At 6am, watching the TV weatherman, I got an idea for a short essay, and drafted most of it by 7am. (Below.)
Did Veronica’s aerobics. Then, at 8am, as I had planned out days ago, I quickly showered and dressed and headed out for the grocery store, getting to Piazza’s at 8:30, still within the early “vulnerable” hours. I bought a few things I wanted and just as I was ready to pay with the phone I got a call from Scott. He wanted to bring me up to date on his medical news, which has been a lot more dire and uncomfortable than mine.
Near the end of October, he went up an extension ladder to trim a decorative tree in his backyard, and apparently fell off it. “Apparently” because he doesn’t remember: the fall gave him a severe concussion and he doesn’t remember it, or five days at Stanford hospital. He suffered several compression fractures in vertebrae and is braced up several ways, but expects to be out of braces, or in more comfortable braces, in another month.
Back home I made another experiment applying clear coat to scrap plastic using the air brush and it is absolutely not acceptable. Far too many little bits of dust, and voids, and wrinkles. I went online to various hobby stores, and ordered some Tamiya spray clear, which had enthusiastic user reviews. It won’t arrive for a couple of weeks, though.
Mid-day I did not get out of the apartment as I had sworn. It was raining.
OK, here’s the essay I wrote this morning and posted to the writers’ group, getting several enthusiastic seconds.
The jovial weather guy on this morning’s news, delighted to finally having some weather to report, reminded us “You won’t need your AC for a while, don’t forget to put the cover on it.”
Oh lord! The AC cover! My heart warmed with the sudden knowledge that I will never again need to do that. Never again will I get the AC cover down from the dusty shelf in the garage, disturbing a summer’s worth of spider nests. Custom-fitted black leatherette, bought in the prior century, now coated with months of dust, it fits snugly over the bulky AC evaporator unit beside the back door.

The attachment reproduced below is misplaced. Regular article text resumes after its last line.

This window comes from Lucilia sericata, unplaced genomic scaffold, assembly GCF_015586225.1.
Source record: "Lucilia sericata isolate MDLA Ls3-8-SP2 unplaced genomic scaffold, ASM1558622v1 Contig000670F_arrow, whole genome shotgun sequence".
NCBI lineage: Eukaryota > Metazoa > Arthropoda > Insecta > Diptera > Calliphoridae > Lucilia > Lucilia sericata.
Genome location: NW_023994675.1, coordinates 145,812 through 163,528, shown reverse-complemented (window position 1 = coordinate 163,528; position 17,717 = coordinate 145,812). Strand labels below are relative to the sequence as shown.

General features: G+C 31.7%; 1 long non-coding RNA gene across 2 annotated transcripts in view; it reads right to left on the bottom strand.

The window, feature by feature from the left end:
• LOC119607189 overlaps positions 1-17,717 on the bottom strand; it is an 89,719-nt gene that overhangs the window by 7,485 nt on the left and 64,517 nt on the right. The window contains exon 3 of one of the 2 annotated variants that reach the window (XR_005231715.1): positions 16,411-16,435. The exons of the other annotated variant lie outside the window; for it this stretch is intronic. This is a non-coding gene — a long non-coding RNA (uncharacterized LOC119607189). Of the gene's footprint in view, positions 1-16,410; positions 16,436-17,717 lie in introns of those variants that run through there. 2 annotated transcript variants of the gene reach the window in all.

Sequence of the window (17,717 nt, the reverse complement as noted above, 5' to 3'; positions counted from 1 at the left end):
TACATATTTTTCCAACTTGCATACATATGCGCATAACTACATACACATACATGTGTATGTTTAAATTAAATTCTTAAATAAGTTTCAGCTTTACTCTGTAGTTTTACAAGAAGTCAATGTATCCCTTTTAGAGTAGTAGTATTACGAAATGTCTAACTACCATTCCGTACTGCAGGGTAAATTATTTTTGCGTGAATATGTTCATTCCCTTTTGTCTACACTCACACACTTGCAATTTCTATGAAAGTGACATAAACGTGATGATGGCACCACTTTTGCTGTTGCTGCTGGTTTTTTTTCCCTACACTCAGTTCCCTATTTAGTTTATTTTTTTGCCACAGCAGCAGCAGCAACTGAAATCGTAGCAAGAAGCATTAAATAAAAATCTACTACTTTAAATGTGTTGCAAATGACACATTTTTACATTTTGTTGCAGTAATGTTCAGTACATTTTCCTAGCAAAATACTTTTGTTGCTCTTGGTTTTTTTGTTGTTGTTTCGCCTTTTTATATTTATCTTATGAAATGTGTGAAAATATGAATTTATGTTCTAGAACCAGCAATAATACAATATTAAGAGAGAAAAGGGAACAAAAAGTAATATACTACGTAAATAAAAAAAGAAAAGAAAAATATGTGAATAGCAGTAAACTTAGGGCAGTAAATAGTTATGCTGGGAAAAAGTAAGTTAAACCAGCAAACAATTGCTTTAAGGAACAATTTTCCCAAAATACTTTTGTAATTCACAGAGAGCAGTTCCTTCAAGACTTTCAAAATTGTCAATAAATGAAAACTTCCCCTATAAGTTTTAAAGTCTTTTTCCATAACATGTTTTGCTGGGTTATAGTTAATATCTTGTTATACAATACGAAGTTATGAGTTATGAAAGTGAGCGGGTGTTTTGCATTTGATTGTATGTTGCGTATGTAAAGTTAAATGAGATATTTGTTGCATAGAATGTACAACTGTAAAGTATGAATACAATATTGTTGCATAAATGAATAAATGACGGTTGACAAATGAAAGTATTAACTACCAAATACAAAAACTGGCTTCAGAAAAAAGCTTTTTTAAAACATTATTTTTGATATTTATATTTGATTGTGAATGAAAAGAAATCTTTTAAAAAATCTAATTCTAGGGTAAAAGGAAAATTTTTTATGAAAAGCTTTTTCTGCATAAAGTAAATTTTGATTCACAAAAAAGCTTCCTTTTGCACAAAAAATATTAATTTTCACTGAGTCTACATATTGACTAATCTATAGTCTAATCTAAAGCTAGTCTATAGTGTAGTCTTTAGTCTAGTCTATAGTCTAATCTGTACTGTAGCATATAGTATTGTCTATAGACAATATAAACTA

But it can’t go on yet; first I have to clean the evaporator, getting rid of eight or nine months of dust, bird poop and pittosporum leaves. That takes half a roll of paper towels and many squirts of 409 cleaner. Then, once the big metal box is clean, I need to wax it. If I don’t, it will rust under the cover. Back into the garage to find a bottle of auto polish and some rags. I wax the top and sides, and “tsk” where rust is creeping up the bottom edges of the metal case.
With a summer’s debris cleaned and the paint protected, I can fit the cover. I snug it down over each corner and fasten the velcro at the ends. And now: it is time to clean the dust from the leatherette and make it rain-proof. Back into the garage to dig out the spray bottle of Armor All, and use more paper towels to wipe in the milky protectant and make the leatherette shine.
When the AC box looks like a glossy black monolith, ready to shed rain for a few months, I pull the breaker that powers it so it can’t come on if I mess up setting the thermostat. I pack all the wet, dirty paper towels into the recycle bin, and put away the bottles of cleaners. I have “put the cover on the AC”, a simple job that only takes a couple of hours.
This morning, gaping at the jovial weatherman, I am so, so delighted that I no longer care for any of the details of an old suburban house — the gutters; the roof; the random wiring; the taxes and insurance; cutting back the attractive but greedy Virginia Creeper; denying access to the roof rats; and, in November and May, covering and uncovering the AC. It was only when I was driving away from the place for the last time, on my way to Channing House, that I felt — as the old evangelical hymn says — the burdens of my heart rolled away. And I’m still glad.